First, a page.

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Seniors who smoke: Can you light up while living in a care home?

Should smokers have to quit to live in care facilities, or is there a will to accommodate them?

Seniors who can’t kick the nicotine habit are facing life-changing moves in an ever-expanding smoke-free world.

Statistics Canada numbers show about 55,200 Albertans over 65 smoked in 2020, up a bit from 54,000 in 2019. The total number of smokers of all ages dropped during the same period.

The number of seniors’ facilities in Alberta with indoor smoking rooms has dropped to 17 while 155 other centres have designated outdoor smoking areas, according to Alberta Health Services. The remaining 275-plus facilities do not even allow smokers to move in.

“It’s ridiculous. Smokers should be getting help,” said Ruth Adria, executive director of the Elder Advocates of Alberta. Adria says more consideration should be given to elderly smokers in care facilities. “They don't move to those facilities because they have a choice. It's because they have to. They’ve been smoking for decades. They’re addicted."

An official with the Beaver Foundation, which operates two lodges with smoking rooms in Beaver County in southern Alberta agrees, saying it’s safer to allow seniors to continue to light up indoors.

“If you force a senior to stop smoking, they’ll try to sneak cigarettes and it creates a really bad environment,” said Beaver Foundation CAO Owen Ligard, adding, “These people have been smoking 60-70 years. You can’t expect them to just quit.”

The operator of a long-term care facility in Calgary says there are benefits to a smoking room even though it presents challenges for staff.

“We have some compliant smokers and some who like to bend the rules,” said Scott Wagner, general manager of the Mayfair Care Centre, adding, “Not everyone wants to work on that unit.”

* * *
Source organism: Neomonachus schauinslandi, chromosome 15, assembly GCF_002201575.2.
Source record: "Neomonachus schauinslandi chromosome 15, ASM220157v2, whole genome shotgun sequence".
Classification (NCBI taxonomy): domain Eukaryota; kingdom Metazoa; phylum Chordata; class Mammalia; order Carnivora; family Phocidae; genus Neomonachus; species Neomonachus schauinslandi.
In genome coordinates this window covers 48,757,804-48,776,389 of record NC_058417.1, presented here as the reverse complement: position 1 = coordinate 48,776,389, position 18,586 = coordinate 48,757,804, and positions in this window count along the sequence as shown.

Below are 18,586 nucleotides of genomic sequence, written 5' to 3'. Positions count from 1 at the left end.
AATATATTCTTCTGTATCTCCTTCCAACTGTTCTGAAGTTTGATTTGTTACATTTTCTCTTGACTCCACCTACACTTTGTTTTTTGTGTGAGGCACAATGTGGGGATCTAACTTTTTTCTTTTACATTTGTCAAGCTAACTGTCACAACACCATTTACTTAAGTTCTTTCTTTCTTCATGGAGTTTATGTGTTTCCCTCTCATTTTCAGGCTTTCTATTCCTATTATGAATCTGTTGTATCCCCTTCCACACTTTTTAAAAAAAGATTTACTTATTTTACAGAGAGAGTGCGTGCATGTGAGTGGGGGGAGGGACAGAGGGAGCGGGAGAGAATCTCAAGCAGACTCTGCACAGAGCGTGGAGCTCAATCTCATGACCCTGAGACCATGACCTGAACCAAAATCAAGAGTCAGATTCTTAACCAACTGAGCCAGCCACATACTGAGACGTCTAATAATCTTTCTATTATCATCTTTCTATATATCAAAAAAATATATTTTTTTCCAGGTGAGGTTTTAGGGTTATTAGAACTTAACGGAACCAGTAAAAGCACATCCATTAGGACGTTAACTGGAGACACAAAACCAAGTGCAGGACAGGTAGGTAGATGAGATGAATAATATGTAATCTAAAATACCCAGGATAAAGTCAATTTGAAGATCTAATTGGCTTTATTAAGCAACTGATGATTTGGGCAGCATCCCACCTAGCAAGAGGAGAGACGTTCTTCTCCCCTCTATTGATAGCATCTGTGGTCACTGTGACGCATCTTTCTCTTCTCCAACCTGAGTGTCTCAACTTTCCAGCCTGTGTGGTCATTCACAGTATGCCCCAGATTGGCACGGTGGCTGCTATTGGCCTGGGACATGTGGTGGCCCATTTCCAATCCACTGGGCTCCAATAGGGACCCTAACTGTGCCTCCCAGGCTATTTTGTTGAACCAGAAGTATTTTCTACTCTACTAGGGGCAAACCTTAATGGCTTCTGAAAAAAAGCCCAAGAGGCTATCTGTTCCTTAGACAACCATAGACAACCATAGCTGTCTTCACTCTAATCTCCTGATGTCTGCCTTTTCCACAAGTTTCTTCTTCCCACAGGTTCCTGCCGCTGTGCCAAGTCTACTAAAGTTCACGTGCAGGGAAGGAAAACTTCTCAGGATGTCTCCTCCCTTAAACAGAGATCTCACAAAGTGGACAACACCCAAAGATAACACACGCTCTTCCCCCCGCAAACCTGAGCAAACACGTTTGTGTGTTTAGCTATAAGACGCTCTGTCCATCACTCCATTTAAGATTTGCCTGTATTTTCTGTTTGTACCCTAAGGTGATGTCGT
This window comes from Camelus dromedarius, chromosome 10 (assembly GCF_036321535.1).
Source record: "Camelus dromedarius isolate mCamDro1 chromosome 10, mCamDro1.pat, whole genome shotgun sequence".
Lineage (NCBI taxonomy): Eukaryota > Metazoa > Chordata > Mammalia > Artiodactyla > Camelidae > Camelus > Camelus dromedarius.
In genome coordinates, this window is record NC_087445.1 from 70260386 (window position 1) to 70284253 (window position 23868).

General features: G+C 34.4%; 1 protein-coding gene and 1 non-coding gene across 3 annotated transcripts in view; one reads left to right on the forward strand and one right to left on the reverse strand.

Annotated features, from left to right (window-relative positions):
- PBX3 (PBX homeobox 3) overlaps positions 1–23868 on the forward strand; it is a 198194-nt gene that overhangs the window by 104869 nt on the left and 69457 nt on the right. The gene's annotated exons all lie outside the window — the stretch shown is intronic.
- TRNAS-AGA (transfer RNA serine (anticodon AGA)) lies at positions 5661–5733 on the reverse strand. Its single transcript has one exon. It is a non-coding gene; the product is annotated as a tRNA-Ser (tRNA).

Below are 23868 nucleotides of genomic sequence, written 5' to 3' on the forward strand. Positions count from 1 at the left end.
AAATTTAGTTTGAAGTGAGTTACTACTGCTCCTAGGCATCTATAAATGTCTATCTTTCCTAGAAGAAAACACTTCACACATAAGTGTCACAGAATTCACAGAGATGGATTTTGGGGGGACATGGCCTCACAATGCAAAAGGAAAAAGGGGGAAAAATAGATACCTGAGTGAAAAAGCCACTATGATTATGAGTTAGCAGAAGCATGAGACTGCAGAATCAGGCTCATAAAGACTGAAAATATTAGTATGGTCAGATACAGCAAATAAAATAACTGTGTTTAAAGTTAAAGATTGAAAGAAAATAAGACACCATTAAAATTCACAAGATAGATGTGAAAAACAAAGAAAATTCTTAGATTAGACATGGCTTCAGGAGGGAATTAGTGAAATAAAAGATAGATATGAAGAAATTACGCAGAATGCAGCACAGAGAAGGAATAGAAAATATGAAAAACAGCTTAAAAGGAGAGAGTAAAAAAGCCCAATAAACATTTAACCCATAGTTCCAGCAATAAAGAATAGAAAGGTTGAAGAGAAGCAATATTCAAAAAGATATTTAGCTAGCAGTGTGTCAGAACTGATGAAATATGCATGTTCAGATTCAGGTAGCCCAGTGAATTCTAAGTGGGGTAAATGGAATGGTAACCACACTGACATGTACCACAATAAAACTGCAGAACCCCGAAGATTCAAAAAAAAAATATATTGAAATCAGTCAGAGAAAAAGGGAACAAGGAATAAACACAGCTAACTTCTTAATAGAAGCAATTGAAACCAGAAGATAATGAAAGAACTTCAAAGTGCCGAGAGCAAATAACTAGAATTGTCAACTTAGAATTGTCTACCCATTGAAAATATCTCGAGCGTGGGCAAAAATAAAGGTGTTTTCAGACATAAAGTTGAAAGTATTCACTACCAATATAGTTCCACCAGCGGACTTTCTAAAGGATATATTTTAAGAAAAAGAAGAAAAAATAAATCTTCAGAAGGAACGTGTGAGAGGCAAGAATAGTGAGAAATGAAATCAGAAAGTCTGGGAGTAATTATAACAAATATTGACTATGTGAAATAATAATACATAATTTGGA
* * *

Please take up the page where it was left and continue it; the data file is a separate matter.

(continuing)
Wagner says all smoking residents at Mayfair live on one unit. “We have room for 37 on the smoking unit and right now it’s almost full,” he said.

An official with an assisted living facility in Lac Ste. Anne, west of Edmonton, says the main advantage of their smoking room is it stops risky behavior by residents.

“The upside is we don’t have to evict anyone for smoking,” said Tammie Jacobs, site manager of the 50-resident Chateau Lac Ste. Anne. Jacobs says drawbacks include second-hand smoke escaping the room and the difficult cleaning routine for staff.

The outdoor smoking area at Edmonton's Villa Marguerite is likewise creating increased challenges for staff.

"The number of smokers in the independent living area is going up--we're at about 25-30 per cent,” said Cheryl Bilous, executive health care leader. “We're getting more smokers here because a lot of the new homes are not taking smokers.”

"A smoker puts the entire building at risk. If they can't follow the rules they are moved," said Bilous. "It is hard to get them relocated, but we are managing."

A 68-year-old man who lives in a low-income seniors’ facility in Calgary is facing eviction after he was caught smoking in his suite earlier this summer.

“I was smoking by the window and someone smelled it and reported me. I have to be out by the end of August,” said the man, who did not want to be named.

Bilous, who was once a two-pack per day smoker, understands the difficulty smokers face.

"For these residents it's the one thing that brings them real pleasure in life. They do not have a lot else to do."

The president and CEO of St. Michael’s Health Group, which operates four facilities in central Alberta, says it was a difficult decision to remove the smoking room at all properties in 2019.

"Our smoking room met building code but even with proper ventilation, second hand smoke did get into the common areas,” said John Kopeck.

Bilous suggests building 'smokers only' safe houses as a possible solution.

"There are safe injection sites and sites for alcoholics. It could be a purpose-built home for smokers that takes into consideration safety issues," she said.

Programs to help seniors quit smoking can be found at: